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A brief history of weaponry

A common thread through human history is the constant development of deadly new combat technologies. The US Army and Bulletin of the Atomic Scientists have completed research on weapons used throughout history, using real-world data from battles to calculate their "lethality index," a numerical way to show how deadly each weapon can be that accounts for weapon range, rate of fire, accuracy, radius of effect and battlefield mobility.

Here's how the US Army's rankings fell.

Caption:Photo:Sgt. Anthony Jones, 45th Infantry Brigade Combat Team
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Dating back to 15th-century Spain, the arquebus is the earliest shoulder-fired gun used in warfare. It required the use of a fork rest for support.

The relatively inexpensive gun spread quickly across the world, but it was inaccurate at long range, took up to a minute to reload and could cause permanent hearing loss in its users.

Lethality Index: 10

Published:Caption:Photo:DEA/C. Balossini
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The earliest known example dates back to the start of the Bronze Age, roughly 3300 BC -- but the sword didn't become widespread until thousands of years later.

Though deadly in the right hands, the sword obviously requires hand-to-hand combat, significantly limiting its lethality.

Lethality Index: 20

Published:Caption:Photo:DEA/C. Balossini
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First appearing in East Asia around the sixth century BC, the crossbow was a powerful weapon. Compared to a traditional bow, it was much easier to master and required significantly less strength.

Lethality Index: 32

Published:Caption:Photo:DEA/C. Balossini
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16th-century cannon

Early cannon made excellent siege weapons, allowing armies to pierce castle walls with 12-pound cast-iron projectiles.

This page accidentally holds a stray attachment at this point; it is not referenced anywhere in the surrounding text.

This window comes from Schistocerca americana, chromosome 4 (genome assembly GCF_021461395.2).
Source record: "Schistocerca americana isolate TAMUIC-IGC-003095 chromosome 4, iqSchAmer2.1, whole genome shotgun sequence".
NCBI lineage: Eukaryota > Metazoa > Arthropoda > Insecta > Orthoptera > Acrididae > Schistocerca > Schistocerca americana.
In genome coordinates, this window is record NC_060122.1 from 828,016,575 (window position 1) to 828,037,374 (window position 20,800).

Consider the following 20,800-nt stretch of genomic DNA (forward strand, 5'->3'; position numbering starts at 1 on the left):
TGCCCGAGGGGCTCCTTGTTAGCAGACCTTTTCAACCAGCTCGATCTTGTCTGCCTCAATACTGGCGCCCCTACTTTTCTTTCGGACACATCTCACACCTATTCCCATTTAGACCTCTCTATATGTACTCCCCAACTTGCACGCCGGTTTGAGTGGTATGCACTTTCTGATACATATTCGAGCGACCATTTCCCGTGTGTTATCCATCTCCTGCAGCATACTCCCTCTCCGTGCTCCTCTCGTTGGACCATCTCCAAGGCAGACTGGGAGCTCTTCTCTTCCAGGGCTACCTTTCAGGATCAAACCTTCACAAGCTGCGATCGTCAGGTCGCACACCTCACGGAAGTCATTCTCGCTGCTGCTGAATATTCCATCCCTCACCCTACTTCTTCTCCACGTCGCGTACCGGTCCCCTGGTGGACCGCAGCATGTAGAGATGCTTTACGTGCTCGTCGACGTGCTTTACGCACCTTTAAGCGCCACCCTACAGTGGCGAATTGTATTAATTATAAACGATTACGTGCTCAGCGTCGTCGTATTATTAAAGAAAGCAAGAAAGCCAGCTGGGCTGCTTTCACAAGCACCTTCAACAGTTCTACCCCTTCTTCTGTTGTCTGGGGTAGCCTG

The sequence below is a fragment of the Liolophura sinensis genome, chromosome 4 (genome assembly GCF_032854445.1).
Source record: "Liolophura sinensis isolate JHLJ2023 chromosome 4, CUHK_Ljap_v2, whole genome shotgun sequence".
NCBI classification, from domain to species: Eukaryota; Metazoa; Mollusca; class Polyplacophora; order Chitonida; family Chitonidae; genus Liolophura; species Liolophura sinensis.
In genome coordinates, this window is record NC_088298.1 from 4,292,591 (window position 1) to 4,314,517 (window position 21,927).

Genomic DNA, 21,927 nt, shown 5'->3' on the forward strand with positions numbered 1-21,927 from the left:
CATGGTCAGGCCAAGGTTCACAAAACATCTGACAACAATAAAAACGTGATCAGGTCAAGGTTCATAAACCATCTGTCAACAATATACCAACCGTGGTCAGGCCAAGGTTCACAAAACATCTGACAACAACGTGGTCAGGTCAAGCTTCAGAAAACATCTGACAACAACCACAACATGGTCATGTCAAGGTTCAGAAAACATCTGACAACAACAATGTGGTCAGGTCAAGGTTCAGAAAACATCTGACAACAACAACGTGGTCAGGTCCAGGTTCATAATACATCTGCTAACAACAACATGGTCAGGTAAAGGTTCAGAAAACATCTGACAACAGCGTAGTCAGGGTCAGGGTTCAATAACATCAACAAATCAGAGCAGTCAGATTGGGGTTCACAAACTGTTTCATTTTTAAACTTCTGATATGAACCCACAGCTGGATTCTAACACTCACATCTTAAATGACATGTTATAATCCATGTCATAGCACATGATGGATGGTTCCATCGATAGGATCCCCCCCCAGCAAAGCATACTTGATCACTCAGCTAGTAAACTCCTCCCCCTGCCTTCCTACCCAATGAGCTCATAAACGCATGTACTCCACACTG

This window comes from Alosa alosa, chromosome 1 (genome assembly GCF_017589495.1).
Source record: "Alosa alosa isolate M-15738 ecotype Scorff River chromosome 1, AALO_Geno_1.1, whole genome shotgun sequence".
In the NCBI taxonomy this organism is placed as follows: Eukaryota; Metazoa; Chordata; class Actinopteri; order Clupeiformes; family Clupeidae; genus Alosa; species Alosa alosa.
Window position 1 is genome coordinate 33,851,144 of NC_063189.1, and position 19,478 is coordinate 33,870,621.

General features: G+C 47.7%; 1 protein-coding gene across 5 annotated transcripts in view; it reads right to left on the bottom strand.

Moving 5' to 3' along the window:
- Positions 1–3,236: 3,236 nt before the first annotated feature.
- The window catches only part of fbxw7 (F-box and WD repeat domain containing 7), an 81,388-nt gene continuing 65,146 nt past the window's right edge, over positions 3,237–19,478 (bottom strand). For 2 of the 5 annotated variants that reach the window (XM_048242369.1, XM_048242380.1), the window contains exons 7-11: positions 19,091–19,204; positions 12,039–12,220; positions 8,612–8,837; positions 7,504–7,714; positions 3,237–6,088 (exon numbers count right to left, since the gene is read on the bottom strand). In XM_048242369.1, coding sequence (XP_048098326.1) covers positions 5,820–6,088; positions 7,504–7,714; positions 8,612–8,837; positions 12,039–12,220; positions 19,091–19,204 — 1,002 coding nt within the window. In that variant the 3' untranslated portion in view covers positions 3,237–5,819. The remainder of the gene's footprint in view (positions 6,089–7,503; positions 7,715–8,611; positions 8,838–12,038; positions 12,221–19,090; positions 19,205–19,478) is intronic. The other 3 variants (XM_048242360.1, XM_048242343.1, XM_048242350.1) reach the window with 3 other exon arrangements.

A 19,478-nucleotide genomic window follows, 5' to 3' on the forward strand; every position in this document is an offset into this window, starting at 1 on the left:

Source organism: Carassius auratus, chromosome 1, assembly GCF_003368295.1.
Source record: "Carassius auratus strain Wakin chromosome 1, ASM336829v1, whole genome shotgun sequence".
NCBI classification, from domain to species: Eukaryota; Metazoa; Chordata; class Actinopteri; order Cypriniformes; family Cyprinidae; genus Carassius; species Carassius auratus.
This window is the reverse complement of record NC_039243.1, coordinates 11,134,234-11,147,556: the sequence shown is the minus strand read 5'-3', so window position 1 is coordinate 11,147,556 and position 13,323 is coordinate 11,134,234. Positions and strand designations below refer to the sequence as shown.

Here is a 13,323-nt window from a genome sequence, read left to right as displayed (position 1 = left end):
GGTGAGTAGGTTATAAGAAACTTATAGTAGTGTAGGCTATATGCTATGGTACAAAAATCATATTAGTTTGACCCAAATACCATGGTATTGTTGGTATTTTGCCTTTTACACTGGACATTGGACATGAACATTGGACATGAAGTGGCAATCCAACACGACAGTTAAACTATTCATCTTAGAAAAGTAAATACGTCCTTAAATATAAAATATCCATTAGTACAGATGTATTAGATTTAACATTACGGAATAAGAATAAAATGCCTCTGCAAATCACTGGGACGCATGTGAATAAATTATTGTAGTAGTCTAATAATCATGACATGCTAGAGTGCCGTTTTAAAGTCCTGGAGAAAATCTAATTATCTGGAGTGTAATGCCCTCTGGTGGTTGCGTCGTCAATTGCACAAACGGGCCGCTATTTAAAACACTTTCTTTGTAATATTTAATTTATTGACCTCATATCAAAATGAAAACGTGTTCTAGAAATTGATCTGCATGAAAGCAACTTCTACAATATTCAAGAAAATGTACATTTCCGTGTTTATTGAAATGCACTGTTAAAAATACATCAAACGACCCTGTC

Cannons had many drawbacks on the battlefield, though. They were tough to move -- even with horses -- and aiming was mostly guesswork.

Lethality Index: 43

Published:Caption:Photo:DEA/C. Balossini
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Flintlock musket

The flintlock musket, first appearing in Europe during the early 17th century, was a major upgrade over the arquebus. It was much lighter, eliminating the need for a support.

The muzzle-loaded "Brown Bess" musket, seen here, a favorite of the British army in the 18th century, could fire four rounds a minute. Misfires proved a major problem, though, and it could not be used when wet.

Lethality Index: 47

Published:Caption:Photo:Mirrorpix/Getty Images
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Breech-loading rifle

Unlike front-loaded muskets, breech-loading rifle rounds are loaded into the rear of a barrel, saving time and increasing safety. Grooves bored into the gun's barrel -- rifling -- stabilized bullets during firing, improving accuracy.

This photo of an African American Buffalo Soldier holding a breech-loading rifle dates to the 1890s, though the weapons were used earlier, in the American Civil War.

Lethality Index: 229

Published:Caption:Photo:Transcendental Graphics/Getty Images
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Springfield model 1903 rifle

Popularly used by American troops in World War I, this rifle could be fired semi-automatically, thanks to its use of five-round magazines. It quickly gained a reputation as a reliable, accurate and deadly weapon.

Use of the gun as a sniper rifle continued throughout World War II, though its short range (600 yards) limited its use.

Lethality Index: 778

Published:Caption:Photo:PhotoQuest/Getty Images
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Assault rifle

Introduced by Germany near the end of World War II, assault rifles put the rapid-fire power of a machine gun -- about 550 rounds per minute -- in an easier-to-carry form.

All assault rifles are capable of selective fire, are reloaded via detachable magazines and have an effective range of at least 330 yards.

Lethality Index: 4,200

Published:Caption:Photo:Alex Bowie/Getty Images
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World War I machine gun

By the start of World War I, most countries had begun using self-powered machine guns. The most popular design, the Maxim gun (1883), used a water-cooling jacket to reduce overheating.